The more the Internet of Things knows about you, the more that insurance companies are able to slurp that data and incentivize you to walk the straight and narrow. [more inside]
Ars Technica Op-Ed discusses how the Internet of Things will create a proliferation of security vulnerabilities and lead to faster obsolescence of durable goods for no discernible benefit: "If you believe what the likes of LG and Samsung have been promoting this week at CES, everything will soon be smart. We'll be able to send messages to our washing machines, run apps on our fridges, and have TVs as powerful as computers. It may be too late to resist this movement, with smart TVs already firmly entrenched in the mid-to-high end market, but resist it we should. That's because the 'Internet of things' stands a really good chance of turning into the 'Internet of unmaintained, insecure, and dangerously hackable things.' These devices will inevitably be abandoned by their manufacturers, and the result will be lots of 'smart' functionality—fridges that know what we buy and when, TVs that know what shows we watch—all connected to the Internet 24/7, all completely insecure."
An Aura of Familiarity: Visions from the Coming Age of Networked Matter. The Institute for the Future commissioned six science fiction writers to create short stories for their Age of Networked Matter research project. "We asked our collaborators to envision a world where humans have unprecedented control of matter at all scales, and to share with us a glimpse of daily life in that world. It was a process meant to make the future tangible." Three of the stories have appeared so far. [more inside]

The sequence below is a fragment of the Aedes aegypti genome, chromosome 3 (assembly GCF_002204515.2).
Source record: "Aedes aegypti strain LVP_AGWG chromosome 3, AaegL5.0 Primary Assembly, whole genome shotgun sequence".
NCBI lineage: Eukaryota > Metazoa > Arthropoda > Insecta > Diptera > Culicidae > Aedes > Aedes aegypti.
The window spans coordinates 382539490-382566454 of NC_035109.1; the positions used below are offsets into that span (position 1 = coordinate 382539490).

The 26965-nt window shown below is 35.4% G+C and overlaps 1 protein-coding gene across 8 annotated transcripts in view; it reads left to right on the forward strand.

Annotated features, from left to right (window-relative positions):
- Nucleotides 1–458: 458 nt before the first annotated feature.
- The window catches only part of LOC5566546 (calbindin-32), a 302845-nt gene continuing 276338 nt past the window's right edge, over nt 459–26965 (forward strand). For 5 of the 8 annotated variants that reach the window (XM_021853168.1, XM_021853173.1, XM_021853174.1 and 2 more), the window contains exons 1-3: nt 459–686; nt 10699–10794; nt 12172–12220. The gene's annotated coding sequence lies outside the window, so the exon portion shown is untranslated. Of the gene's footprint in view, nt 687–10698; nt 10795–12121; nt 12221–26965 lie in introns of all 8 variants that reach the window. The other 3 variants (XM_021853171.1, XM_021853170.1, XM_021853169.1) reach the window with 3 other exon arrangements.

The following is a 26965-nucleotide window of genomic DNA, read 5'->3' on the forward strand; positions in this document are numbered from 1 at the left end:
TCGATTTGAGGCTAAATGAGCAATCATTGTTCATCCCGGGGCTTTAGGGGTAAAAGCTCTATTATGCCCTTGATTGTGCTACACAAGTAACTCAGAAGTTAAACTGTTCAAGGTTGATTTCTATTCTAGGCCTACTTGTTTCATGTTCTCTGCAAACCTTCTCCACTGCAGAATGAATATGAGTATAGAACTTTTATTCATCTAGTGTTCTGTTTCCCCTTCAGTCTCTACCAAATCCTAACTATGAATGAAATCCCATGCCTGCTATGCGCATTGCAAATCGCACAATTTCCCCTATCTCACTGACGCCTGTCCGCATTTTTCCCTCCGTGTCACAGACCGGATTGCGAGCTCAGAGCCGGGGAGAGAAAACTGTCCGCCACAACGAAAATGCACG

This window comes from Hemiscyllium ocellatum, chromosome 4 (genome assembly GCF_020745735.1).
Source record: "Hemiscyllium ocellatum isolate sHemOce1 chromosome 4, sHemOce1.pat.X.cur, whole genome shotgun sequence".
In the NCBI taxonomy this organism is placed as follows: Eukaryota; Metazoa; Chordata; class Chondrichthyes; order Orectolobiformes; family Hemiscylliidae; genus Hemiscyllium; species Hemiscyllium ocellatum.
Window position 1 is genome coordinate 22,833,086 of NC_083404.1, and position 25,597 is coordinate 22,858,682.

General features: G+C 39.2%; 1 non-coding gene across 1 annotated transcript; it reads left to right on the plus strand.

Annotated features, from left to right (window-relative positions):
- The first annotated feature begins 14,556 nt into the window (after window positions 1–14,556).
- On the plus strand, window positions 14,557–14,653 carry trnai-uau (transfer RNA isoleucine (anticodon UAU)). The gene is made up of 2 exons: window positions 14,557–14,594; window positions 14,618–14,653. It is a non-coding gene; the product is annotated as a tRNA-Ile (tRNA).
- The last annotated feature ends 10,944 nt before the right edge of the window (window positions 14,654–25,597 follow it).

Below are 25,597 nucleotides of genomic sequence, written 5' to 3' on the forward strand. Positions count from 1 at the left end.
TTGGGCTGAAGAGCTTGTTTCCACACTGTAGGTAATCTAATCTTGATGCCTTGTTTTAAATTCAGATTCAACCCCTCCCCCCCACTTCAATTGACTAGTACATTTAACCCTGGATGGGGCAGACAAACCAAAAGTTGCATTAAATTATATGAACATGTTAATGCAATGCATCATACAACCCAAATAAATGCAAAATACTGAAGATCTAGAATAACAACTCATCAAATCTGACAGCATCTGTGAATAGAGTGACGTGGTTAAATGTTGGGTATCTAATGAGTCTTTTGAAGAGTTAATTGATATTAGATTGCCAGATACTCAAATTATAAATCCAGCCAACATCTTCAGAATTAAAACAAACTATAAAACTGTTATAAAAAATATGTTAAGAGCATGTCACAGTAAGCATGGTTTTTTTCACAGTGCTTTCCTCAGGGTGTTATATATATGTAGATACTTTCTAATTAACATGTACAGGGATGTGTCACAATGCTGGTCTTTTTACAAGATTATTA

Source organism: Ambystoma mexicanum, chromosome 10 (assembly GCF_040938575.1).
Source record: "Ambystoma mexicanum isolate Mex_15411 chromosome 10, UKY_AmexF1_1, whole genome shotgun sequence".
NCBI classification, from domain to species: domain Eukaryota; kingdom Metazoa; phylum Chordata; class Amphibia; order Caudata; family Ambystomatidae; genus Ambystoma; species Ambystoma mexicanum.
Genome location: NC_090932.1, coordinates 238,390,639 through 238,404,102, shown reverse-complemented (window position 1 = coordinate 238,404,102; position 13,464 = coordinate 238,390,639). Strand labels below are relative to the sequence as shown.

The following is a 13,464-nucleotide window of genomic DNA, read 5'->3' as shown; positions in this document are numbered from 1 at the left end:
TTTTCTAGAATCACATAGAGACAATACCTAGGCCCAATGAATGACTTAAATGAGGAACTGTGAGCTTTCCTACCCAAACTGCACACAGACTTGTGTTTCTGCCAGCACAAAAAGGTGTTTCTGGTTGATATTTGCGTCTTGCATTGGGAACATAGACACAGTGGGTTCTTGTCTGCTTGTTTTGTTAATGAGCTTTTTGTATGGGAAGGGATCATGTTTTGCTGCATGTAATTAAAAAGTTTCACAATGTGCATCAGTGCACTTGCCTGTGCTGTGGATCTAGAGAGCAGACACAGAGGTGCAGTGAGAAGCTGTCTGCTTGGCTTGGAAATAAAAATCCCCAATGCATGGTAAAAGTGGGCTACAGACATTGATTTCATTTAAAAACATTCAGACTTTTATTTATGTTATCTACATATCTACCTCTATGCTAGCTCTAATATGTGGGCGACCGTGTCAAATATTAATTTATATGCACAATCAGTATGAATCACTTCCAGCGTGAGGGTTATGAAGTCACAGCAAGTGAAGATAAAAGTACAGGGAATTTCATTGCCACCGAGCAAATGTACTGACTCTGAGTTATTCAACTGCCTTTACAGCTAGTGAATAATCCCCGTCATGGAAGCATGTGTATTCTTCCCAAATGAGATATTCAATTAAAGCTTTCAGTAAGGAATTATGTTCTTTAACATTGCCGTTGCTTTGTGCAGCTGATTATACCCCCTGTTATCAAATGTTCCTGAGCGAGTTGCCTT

"Over the next five years more and more things will act on our behalf and encourage us to do things based on our actions. " How the Internet of Things will change the world.
“For me, augmented reality has to be the future for 2020, together with it's close cousin the internet of things... It will become commonplace to be able to overlay reviews of a product simply by pointing a screen at it, or check the weather forecast by pointing your phone at the sky.” The Pew Research Center releases its The Future of the Internet IV report, an online survey of 895 technology stakeholders’ and critics’ expectations of social, political and economic change by 2020. [more inside]